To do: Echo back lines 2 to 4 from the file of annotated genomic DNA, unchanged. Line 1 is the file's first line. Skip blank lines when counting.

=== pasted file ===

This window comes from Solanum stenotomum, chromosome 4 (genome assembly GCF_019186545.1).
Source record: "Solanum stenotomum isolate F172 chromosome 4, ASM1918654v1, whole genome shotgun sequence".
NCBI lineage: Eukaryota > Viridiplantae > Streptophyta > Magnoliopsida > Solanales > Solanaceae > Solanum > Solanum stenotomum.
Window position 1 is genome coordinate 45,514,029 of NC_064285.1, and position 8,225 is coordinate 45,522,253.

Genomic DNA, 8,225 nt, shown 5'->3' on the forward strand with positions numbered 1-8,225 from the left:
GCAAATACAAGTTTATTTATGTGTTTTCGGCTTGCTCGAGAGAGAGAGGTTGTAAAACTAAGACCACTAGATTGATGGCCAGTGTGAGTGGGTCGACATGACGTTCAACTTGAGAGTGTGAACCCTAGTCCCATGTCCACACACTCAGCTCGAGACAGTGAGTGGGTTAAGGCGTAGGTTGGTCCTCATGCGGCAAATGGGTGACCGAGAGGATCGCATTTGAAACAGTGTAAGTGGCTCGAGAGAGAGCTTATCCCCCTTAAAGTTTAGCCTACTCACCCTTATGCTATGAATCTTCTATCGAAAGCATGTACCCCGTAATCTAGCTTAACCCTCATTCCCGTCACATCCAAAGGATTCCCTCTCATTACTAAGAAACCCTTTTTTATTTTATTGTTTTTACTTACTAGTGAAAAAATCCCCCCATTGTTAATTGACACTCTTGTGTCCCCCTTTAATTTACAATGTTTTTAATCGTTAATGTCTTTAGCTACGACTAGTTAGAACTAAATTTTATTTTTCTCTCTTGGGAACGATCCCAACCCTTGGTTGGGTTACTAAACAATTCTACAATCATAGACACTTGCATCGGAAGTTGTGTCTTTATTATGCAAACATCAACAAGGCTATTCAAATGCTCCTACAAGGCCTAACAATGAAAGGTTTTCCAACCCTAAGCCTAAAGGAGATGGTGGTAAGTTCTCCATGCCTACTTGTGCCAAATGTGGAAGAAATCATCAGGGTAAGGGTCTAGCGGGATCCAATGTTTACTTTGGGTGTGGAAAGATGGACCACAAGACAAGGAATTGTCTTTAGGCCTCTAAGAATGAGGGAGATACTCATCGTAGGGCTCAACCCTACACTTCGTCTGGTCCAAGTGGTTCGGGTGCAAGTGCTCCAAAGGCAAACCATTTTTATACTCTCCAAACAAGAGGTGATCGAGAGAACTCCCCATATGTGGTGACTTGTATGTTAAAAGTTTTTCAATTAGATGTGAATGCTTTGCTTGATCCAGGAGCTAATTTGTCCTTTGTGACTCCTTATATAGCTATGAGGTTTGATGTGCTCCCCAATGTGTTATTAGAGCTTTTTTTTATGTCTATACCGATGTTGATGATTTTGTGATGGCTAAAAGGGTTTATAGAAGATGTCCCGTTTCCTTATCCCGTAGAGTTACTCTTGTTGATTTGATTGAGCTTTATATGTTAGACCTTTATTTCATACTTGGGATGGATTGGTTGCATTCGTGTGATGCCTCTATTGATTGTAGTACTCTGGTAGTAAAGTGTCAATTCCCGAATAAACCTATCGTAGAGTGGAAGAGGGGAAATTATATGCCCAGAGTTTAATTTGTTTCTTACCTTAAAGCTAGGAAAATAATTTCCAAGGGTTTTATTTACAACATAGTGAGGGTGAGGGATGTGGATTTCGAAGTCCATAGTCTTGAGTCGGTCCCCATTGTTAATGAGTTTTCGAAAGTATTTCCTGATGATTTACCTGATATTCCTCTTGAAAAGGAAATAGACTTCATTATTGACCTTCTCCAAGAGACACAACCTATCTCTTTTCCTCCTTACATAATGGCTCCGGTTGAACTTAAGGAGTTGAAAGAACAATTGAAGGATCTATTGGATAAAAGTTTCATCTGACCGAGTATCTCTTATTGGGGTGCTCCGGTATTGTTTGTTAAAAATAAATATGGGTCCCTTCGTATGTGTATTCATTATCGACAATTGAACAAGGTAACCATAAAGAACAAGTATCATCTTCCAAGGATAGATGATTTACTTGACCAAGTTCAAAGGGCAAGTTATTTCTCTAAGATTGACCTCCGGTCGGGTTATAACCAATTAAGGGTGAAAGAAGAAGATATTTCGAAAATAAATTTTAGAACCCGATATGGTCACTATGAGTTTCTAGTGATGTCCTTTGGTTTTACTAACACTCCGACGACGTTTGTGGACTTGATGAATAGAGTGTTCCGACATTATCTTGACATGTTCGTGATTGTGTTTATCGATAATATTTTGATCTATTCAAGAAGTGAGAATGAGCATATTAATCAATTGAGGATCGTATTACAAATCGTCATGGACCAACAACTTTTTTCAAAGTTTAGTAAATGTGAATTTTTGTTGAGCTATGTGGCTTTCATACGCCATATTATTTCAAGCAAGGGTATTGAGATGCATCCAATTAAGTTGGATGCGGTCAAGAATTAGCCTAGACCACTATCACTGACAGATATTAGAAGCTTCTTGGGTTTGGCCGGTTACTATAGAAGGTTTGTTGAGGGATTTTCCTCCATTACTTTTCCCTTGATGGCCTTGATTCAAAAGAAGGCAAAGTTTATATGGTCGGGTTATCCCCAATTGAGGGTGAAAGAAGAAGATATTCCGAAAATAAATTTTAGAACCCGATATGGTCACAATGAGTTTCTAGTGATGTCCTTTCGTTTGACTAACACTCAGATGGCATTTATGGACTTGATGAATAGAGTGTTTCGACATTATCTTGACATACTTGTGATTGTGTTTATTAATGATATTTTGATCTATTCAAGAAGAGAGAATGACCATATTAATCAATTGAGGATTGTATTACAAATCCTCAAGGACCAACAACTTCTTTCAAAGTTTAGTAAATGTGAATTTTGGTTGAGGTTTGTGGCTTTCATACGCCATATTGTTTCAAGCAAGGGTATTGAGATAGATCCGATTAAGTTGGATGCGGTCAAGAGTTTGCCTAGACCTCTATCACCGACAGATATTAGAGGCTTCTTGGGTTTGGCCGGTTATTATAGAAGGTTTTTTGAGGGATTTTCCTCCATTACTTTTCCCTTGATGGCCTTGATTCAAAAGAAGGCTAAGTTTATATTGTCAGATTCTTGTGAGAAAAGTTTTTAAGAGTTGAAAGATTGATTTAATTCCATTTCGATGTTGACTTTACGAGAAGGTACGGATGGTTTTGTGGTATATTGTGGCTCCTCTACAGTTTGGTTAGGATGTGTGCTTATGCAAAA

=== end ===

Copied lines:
Source record: "Solanum stenotomum isolate F172 chromosome 4, ASM1918654v1, whole genome shotgun sequence".
NCBI lineage: Eukaryota > Viridiplantae > Streptophyta > Magnoliopsida > Solanales > Solanaceae > Solanum > Solanum stenotomum.
Window position 1 is genome coordinate 45,514,029 of NC_064285.1, and position 8,225 is coordinate 45,522,253.